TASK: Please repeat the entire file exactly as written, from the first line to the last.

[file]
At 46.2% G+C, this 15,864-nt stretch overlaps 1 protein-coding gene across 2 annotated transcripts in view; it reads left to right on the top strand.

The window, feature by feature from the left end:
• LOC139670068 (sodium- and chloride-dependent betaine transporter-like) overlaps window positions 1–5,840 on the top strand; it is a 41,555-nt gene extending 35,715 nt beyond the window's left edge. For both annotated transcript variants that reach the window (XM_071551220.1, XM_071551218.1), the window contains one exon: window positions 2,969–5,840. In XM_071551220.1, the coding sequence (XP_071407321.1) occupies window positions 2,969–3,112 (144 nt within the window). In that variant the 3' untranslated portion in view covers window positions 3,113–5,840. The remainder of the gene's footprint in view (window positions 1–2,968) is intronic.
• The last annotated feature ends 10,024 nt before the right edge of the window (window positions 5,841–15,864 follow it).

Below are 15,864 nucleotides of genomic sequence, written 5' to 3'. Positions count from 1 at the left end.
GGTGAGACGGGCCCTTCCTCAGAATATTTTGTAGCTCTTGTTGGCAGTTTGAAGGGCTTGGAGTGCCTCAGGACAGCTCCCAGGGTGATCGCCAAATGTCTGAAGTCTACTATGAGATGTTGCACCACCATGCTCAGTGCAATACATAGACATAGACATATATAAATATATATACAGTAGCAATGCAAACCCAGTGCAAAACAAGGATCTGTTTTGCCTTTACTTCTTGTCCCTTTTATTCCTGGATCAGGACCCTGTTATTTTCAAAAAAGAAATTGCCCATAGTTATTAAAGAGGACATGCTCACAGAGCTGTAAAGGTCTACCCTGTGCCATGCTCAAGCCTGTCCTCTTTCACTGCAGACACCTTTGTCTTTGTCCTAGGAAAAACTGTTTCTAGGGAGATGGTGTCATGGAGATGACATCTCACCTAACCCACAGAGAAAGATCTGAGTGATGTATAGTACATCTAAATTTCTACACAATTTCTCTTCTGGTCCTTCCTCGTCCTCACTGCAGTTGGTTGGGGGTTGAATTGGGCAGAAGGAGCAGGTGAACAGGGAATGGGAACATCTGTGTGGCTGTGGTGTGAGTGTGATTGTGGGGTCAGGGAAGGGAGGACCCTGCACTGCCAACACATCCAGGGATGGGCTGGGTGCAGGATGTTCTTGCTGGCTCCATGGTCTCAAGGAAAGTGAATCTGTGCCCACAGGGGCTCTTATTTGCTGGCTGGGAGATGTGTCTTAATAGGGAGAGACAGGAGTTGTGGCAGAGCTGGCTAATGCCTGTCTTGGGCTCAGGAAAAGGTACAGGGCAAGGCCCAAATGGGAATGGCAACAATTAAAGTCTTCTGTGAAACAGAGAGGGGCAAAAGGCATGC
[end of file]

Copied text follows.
At 46.2% G+C, this 15,864-nt stretch overlaps 1 protein-coding gene across 2 annotated transcripts in view; it reads left to right on the top strand.

The window, feature by feature from the left end:
• LOC139670068 (sodium- and chloride-dependent betaine transporter-like) overlaps window positions 1–5,840 on the top strand; it is a 41,555-nt gene extending 35,715 nt beyond the window's left edge. For both annotated transcript variants that reach the window (XM_071551220.1, XM_071551218.1), the window contains one exon: window positions 2,969–5,840. In XM_071551220.1, the coding sequence (XP_071407321.1) occupies window positions 2,969–3,112 (144 nt within the window). In that variant the 3' untranslated portion in view covers window positions 3,113–5,840. The remainder of the gene's footprint in view (window positions 1–2,968) is intronic.
• The last annotated feature ends 10,024 nt before the right edge of the window (window positions 5,841–15,864 follow it).

Below are 15,864 nucleotides of genomic sequence, written 5' to 3'. Positions count from 1 at the left end.
GGTGAGACGGGCCCTTCCTCAGAATATTTTGTAGCTCTTGTTGGCAGTTTGAAGGGCTTGGAGTGCCTCAGGACAGCTCCCAGGGTGATCGCCAAATGTCTGAAGTCTACTATGAGATGTTGCACCACCATGCTCAGTGCAATACATAGACATAGACATATATAAATATATATACAGTAGCAATGCAAACCCAGTGCAAAACAAGGATCTGTTTTGCCTTTACTTCTTGTCCCTTTTATTCCTGGATCAGGACCCTGTTATTTTCAAAAAAGAAATTGCCCATAGTTATTAAAGAGGACATGCTCACAGAGCTGTAAAGGTCTACCCTGTGCCATGCTCAAGCCTGTCCTCTTTCACTGCAGACACCTTTGTCTTTGTCCTAGGAAAAACTGTTTCTAGGGAGATGGTGTCATGGAGATGACATCTCACCTAACCCACAGAGAAAGATCTGAGTGATGTATAGTACATCTAAATTTCTACACAATTTCTCTTCTGGTCCTTCCTCGTCCTCACTGCAGTTGGTTGGGGGTTGAATTGGGCAGAAGGAGCAGGTGAACAGGGAATGGGAACATCTGTGTGGCTGTGGTGTGAGTGTGATTGTGGGGTCAGGGAAGGGAGGACCCTGCACTGCCAACACATCCAGGGATGGGCTGGGTGCAGGATGTTCTTGCTGGCTCCATGGTCTCAAGGAAAGTGAATCTGTGCCCACAGGGGCTCTTATTTGCTGGCTGGGAGATGTGTCTTAATAGGGAGAGACAGGAGTTGTGGCAGAGCTGGCTAATGCCTGTCTTGGGCTCAGGAAAAGGTACAGGGCAAGGCCCAAATGGGAATGGCAACAATTAAAGTCTTCTGTGAAACAGAGAGGGGCAAAAGGCATGC